There is no shortage of news headlines about the need for restaurants to analyze their data – and to adopt technology that can provide clues about what is going well and what isn’t. But as restaurant operators struggle with labor challenges, adopt new tech to help ease them, and double down on data analysis to better understand performance, it’s important to remember the human element. Specifically, restaurants need to balance their data analysis with a more subjective review of the guest and staff experience. A recent blog post from restaurant consultancy Aaron Allen & Associates relayed the experience of the company’s CEO, who had visited a higher-end national steakhouse chain. He wanted to place a $100-plus takeout order, but there were only two staff members trying to serve the more than 60 guests in the bar area. After waiting for nearly half an hour to place his order, he gave up and left. The especially unfortunate part about this anecdote – and what it could mean for the industry going forward – is that the restaurant’s metrics for the night surely didn’t track the guests who left without food, or the staff members who were burning out from the workload or unaware of the people they didn’t have time to serve. According to their data, it may have been a high-performance night. The industry is at a telling turning point right now: Restaurants are trying to find their footing with smaller teams, and in many cases, are finding ways to use technology to squeeze out profits and otherwise make the current business climate more manageable. But while there are clear benefits to these new systems and ways of working, don’t forget to take a longer view and anticipate the consequences you may not be seeing – the ones your tech stack can’t track.
As escalating food and energy costs continue to drive inflation higher, restaurant operators are trying to run even more leanly than they have in the past two years. But as a recent Nation’s Restaurant News report mentions, you can use tech to minimize the impact of inflation on your operation. Emphasize the importance of ordering directly from you through your website or app versus third-party vendors – being able to accumulate and analyze guests’ data is critical to developing the menu items and promotions that will bring them back. Then try to put costly or tedious functions on autopilot. That means considering QR codes or self-order kiosks at the front of house to streamline ordering and payment while minimizing the labor required. In the back of house, consider tech tools that can make your food safety program more consistent – connected temperature sensors, digital checklists in place of paper processes, and the use of alerts to monitor cleaning and maintenance can all help you minimize waste and manage resources better at a time when they are especially tight.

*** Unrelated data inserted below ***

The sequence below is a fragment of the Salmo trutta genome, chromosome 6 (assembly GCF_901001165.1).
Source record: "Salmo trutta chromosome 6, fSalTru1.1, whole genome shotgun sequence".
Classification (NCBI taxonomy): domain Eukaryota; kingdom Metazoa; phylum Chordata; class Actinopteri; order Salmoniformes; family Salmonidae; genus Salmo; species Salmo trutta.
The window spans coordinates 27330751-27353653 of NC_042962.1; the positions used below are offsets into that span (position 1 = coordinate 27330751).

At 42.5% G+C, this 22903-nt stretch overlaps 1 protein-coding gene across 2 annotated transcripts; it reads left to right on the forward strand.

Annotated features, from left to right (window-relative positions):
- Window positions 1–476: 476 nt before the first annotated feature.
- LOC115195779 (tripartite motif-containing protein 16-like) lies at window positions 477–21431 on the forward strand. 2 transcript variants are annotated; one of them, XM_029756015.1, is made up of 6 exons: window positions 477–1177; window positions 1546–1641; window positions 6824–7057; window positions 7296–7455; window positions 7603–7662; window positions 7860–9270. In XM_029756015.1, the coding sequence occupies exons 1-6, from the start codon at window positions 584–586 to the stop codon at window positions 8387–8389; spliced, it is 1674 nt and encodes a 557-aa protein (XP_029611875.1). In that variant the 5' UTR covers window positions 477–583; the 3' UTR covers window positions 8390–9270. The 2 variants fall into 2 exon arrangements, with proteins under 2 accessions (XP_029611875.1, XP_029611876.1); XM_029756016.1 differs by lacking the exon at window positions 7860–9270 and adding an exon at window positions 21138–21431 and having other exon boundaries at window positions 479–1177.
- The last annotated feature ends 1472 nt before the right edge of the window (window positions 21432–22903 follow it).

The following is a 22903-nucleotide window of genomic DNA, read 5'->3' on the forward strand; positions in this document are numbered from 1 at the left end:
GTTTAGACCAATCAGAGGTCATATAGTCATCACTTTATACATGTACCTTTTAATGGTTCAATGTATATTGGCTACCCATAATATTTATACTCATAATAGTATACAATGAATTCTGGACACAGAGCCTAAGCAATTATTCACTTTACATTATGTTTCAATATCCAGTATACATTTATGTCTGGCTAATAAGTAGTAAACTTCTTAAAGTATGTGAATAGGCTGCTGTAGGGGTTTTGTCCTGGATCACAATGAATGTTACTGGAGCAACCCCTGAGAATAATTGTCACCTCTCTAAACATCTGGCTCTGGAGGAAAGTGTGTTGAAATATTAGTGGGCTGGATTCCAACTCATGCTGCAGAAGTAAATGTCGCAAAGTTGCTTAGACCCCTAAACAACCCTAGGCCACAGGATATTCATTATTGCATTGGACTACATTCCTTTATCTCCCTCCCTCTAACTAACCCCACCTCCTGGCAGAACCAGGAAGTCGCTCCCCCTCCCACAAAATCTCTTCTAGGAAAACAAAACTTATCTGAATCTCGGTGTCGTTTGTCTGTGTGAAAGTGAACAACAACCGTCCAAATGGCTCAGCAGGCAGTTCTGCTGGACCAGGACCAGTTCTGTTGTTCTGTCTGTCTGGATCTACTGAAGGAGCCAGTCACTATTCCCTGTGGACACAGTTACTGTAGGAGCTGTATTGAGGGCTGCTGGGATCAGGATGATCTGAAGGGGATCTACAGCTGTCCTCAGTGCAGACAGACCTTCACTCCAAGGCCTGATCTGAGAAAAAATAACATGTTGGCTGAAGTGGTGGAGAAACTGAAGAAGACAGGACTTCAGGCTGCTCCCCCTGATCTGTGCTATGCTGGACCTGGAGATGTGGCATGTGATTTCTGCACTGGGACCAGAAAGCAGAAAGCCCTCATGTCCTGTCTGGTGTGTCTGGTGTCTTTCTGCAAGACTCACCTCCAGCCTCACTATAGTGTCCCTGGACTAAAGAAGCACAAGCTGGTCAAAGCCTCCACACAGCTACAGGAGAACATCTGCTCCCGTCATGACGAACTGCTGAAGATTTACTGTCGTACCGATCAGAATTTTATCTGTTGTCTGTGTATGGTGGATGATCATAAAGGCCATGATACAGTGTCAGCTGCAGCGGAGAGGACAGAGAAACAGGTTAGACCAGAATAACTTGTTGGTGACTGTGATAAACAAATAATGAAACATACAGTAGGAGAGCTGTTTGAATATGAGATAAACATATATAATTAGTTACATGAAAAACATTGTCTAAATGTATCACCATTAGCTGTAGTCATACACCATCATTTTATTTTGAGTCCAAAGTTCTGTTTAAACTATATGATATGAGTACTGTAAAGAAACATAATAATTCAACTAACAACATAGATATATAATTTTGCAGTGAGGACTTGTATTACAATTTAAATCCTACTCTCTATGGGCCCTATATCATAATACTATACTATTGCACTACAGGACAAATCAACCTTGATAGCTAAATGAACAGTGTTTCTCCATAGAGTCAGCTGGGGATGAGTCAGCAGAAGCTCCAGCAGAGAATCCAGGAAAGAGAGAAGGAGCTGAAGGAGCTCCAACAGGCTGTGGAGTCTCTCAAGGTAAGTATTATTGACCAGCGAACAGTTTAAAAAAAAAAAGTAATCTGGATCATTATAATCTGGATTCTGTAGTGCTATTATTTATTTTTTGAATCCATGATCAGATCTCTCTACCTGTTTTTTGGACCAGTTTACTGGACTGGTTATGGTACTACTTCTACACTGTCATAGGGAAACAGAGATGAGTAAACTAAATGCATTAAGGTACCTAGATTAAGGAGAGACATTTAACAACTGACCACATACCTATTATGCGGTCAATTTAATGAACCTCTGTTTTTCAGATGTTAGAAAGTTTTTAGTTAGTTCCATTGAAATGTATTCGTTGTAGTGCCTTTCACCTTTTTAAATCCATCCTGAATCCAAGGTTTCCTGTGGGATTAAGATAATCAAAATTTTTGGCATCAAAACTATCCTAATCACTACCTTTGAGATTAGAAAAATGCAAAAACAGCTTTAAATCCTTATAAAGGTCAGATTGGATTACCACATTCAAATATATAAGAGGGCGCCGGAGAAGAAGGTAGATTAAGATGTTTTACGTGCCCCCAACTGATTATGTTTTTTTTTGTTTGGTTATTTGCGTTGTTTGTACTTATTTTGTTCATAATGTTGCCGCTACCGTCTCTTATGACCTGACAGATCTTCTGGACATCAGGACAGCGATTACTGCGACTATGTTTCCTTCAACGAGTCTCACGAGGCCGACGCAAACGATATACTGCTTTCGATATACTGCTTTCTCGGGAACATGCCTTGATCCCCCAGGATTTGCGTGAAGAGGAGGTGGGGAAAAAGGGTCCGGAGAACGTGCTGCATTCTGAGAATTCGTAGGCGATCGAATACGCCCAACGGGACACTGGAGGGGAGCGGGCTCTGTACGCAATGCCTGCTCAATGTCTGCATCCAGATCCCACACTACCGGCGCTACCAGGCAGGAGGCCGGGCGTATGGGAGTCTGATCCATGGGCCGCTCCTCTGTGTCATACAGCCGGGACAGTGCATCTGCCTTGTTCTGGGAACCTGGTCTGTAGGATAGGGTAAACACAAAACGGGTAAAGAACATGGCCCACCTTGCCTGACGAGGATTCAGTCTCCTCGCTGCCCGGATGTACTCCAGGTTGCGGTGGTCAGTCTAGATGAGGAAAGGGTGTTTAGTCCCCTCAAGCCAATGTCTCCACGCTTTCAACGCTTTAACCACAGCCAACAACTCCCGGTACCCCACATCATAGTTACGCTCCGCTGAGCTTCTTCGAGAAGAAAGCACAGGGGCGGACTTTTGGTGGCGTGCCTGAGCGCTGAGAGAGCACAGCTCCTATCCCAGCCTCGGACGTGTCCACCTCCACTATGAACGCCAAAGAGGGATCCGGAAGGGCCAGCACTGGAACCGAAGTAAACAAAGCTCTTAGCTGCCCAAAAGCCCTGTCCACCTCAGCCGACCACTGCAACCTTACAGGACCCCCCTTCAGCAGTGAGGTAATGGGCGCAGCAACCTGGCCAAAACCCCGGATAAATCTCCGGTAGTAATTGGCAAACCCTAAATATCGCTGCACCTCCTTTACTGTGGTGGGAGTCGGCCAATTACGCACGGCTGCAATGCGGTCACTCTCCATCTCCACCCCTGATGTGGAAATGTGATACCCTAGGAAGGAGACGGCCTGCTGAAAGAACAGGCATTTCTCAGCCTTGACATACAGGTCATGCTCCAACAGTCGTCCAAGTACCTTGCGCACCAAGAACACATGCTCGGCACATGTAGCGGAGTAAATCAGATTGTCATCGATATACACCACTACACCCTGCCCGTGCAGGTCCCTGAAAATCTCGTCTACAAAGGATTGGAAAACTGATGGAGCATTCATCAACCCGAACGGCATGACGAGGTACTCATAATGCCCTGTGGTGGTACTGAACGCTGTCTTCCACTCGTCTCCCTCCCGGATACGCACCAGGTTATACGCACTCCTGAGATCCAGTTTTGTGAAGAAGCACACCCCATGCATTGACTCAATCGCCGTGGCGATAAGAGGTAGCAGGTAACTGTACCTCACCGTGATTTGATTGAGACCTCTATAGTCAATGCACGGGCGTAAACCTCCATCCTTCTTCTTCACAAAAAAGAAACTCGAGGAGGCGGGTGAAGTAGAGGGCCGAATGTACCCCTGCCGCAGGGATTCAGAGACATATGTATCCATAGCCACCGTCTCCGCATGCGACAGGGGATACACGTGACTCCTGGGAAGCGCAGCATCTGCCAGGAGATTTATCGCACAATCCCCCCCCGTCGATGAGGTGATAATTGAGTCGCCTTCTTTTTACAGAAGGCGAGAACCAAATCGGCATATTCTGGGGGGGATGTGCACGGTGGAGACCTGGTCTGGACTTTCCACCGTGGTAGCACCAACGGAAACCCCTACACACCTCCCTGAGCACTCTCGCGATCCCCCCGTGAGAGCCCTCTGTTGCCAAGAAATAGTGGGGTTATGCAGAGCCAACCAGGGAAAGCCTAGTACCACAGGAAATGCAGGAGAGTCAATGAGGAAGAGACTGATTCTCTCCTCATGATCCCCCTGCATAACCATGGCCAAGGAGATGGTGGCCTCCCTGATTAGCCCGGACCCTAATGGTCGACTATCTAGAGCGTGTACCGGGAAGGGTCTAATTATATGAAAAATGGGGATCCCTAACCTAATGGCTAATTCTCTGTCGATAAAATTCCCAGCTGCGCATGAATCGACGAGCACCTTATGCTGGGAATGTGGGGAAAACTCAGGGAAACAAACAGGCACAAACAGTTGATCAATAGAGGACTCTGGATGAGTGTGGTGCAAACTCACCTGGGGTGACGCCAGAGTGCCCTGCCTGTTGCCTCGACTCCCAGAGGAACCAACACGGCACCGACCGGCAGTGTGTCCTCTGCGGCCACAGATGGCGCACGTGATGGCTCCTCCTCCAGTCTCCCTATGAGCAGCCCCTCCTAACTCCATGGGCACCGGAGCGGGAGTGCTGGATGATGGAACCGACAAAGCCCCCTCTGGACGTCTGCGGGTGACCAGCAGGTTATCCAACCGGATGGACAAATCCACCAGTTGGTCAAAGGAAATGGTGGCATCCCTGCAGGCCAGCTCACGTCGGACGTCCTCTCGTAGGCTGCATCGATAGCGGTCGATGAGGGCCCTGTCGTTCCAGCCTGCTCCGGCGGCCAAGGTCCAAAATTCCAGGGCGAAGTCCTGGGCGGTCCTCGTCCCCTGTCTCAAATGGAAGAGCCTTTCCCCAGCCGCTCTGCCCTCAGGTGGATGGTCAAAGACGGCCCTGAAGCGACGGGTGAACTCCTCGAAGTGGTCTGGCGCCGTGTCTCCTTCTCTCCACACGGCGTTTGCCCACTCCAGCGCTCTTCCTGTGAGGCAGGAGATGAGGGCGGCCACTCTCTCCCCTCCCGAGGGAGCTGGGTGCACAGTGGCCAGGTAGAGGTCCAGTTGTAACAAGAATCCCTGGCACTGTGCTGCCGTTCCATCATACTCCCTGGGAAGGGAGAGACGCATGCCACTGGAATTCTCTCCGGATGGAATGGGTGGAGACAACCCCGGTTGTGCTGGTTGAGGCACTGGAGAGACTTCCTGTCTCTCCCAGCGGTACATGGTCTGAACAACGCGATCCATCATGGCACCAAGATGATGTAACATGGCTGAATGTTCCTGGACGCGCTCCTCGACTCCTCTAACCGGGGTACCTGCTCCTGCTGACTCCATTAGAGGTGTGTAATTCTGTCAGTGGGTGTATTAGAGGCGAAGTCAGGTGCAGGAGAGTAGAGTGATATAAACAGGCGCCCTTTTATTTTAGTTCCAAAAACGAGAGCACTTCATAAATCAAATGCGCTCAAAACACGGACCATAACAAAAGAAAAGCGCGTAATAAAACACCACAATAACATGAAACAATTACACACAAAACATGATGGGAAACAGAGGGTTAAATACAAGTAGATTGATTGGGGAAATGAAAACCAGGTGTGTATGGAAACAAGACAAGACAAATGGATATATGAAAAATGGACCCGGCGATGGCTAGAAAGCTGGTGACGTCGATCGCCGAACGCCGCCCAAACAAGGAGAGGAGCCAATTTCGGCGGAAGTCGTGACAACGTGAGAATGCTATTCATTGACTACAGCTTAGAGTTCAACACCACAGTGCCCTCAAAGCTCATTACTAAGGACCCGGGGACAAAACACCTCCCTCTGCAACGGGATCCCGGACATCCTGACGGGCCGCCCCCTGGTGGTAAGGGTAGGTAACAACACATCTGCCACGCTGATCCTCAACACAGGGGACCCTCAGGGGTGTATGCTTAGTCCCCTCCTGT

Off-premise orders haven’t decreased since restaurant dining rooms have reopened – and as a result, making the process of ordering and collecting food as smooth and speedy as possible has become a larger priority for restaurants. According to the Restaurant Friction Index, 37 percent of consumers would be more inclined to frequent restaurants that made it possible for them to collect orders without waiting in line, while 35 percent said they would favor restaurants that allowed them to collect drive-thru orders without waiting. While some brands are adopting advanced logistics to place the location of a customer or delivery driver so they can have an order ready on arrival, a simpler fix may help remove some friction too. One tactic that the fast-casual brand Portillo’s has implemented recently is improving their wifi. Doing so has extended the radius within which workers can take drive-thru orders, Pymts.com reports, and is helping the brand maintain volumes and extend capacity.
Stability is hard to come by in the restaurant industry – but your technology may help you build and maintain it. According to new research from Paytronix Systems on consumers who own high numbers of connected devices, there is much loyalty – and therefore stability – among these consumers. The research found that 60 percent of high-tech consumers participate in loyalty programs at quick-service restaurants and 75 percent participate at table-service restaurants. High-tech consumers are also far more aware of and eager to adopt subscription programs, with 40 percent being “very” or “extremely” familiar with restaurant subscription services – as opposed to the 21 percent average for the general sample surveyed.
Could you benefit from online payment – not the customer-facing kind, but the kind used at the back of the house to pay the wide range of suppliers keeping your business stocked? As much as technology has introduced speed and efficiency at the front of the house, for many restaurants, back-of-house operations continue to be stuck in the past, relying on paper processes and manual management. By introducing digital invoicing and payment, you can bring greater precision to your inventory management and use scarce labor more efficiently. Talk to Team Four/Value Four if you need guidance to either start or refine your back-of-house financial management processes.